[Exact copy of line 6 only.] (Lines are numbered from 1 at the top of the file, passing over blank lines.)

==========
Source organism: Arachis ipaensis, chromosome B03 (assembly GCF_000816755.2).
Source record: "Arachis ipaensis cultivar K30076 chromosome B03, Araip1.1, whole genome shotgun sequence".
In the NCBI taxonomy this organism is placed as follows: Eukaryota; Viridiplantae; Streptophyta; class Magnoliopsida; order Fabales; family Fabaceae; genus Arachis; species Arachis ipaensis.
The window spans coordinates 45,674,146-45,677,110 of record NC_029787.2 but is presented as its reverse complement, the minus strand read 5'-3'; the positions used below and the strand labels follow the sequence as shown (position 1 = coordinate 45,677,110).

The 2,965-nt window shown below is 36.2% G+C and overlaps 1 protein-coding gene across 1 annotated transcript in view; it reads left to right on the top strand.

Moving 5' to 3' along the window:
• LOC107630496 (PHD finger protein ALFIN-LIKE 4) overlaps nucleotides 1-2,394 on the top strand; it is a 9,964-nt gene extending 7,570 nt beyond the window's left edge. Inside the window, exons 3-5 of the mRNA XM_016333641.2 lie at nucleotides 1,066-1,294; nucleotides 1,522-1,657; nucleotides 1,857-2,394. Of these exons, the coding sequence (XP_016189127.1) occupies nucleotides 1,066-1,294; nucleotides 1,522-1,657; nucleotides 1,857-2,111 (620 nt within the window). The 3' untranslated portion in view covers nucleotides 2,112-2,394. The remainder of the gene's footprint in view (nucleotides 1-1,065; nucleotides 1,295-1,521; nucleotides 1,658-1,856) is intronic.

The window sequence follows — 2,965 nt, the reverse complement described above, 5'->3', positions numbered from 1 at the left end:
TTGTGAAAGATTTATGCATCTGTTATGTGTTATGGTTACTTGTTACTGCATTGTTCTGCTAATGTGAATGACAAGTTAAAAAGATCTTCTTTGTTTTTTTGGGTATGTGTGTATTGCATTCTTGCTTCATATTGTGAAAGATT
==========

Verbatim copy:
Moving 5' to 3' along the window: